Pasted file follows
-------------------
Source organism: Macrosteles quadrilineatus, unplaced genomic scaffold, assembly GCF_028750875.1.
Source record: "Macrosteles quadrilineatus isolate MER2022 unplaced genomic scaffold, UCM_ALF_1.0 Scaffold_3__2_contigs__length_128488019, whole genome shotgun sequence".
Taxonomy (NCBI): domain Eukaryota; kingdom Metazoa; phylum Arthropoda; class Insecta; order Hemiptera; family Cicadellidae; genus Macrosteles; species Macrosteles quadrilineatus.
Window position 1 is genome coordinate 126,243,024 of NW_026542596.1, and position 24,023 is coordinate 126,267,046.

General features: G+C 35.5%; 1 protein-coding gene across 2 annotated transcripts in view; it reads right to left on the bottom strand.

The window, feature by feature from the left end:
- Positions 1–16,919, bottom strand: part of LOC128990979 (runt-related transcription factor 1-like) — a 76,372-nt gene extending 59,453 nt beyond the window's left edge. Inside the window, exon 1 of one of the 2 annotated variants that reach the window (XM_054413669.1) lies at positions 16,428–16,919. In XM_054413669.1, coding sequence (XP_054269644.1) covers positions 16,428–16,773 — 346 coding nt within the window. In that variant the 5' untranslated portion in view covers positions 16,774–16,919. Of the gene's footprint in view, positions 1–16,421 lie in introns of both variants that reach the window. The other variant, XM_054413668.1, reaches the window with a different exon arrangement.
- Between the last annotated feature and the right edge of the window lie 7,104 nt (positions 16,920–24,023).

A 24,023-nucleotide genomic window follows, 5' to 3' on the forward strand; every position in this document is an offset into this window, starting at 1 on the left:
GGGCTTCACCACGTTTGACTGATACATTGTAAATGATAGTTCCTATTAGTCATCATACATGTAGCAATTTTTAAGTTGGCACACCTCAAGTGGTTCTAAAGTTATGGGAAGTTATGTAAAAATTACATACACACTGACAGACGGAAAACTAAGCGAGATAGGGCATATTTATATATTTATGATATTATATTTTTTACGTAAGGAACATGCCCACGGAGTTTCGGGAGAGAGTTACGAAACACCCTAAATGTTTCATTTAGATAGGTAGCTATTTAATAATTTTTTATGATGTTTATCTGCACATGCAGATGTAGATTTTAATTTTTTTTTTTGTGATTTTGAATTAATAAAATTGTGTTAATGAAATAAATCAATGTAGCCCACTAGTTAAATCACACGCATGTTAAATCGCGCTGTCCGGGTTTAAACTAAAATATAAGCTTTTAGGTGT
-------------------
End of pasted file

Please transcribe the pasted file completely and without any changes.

Source organism: Macrosteles quadrilineatus, unplaced genomic scaffold, assembly GCF_028750875.1.
Source record: "Macrosteles quadrilineatus isolate MER2022 unplaced genomic scaffold, UCM_ALF_1.0 Scaffold_3__2_contigs__length_128488019, whole genome shotgun sequence".
Taxonomy (NCBI): domain Eukaryota; kingdom Metazoa; phylum Arthropoda; class Insecta; order Hemiptera; family Cicadellidae; genus Macrosteles; species Macrosteles quadrilineatus.
Window position 1 is genome coordinate 126,243,024 of NW_026542596.1, and position 24,023 is coordinate 126,267,046.

General features: G+C 35.5%; 1 protein-coding gene across 2 annotated transcripts in view; it reads right to left on the bottom strand.

The window, feature by feature from the left end:
- Positions 1–16,919, bottom strand: part of LOC128990979 (runt-related transcription factor 1-like) — a 76,372-nt gene extending 59,453 nt beyond the window's left edge. Inside the window, exon 1 of one of the 2 annotated variants that reach the window (XM_054413669.1) lies at positions 16,428–16,919. In XM_054413669.1, coding sequence (XP_054269644.1) covers positions 16,428–16,773 — 346 coding nt within the window. In that variant the 5' untranslated portion in view covers positions 16,774–16,919. Of the gene's footprint in view, positions 1–16,421 lie in introns of both variants that reach the window. The other variant, XM_054413668.1, reaches the window with a different exon arrangement.
- Between the last annotated feature and the right edge of the window lie 7,104 nt (positions 16,920–24,023).

A 24,023-nucleotide genomic window follows, 5' to 3' on the forward strand; every position in this document is an offset into this window, starting at 1 on the left:
GGGCTTCACCACGTTTGACTGATACATTGTAAATGATAGTTCCTATTAGTCATCATACATGTAGCAATTTTTAAGTTGGCACACCTCAAGTGGTTCTAAAGTTATGGGAAGTTATGTAAAAATTACATACACACTGACAGACGGAAAACTAAGCGAGATAGGGCATATTTATATATTTATGATATTATATTTTTTACGTAAGGAACATGCCCACGGAGTTTCGGGAGAGAGTTACGAAACACCCTAAATGTTTCATTTAGATAGGTAGCTATTTAATAATTTTTTATGATGTTTATCTGCACATGCAGATGTAGATTTTAATTTTTTTTTTTGTGATTTTGAATTAATAAAATTGTGTTAATGAAATAAATCAATGTAGCCCACTAGTTAAATCACACGCATGTTAAATCGCGCTGTCCGGGTTTAAACTAAAATATAAGCTTTTAGGTGT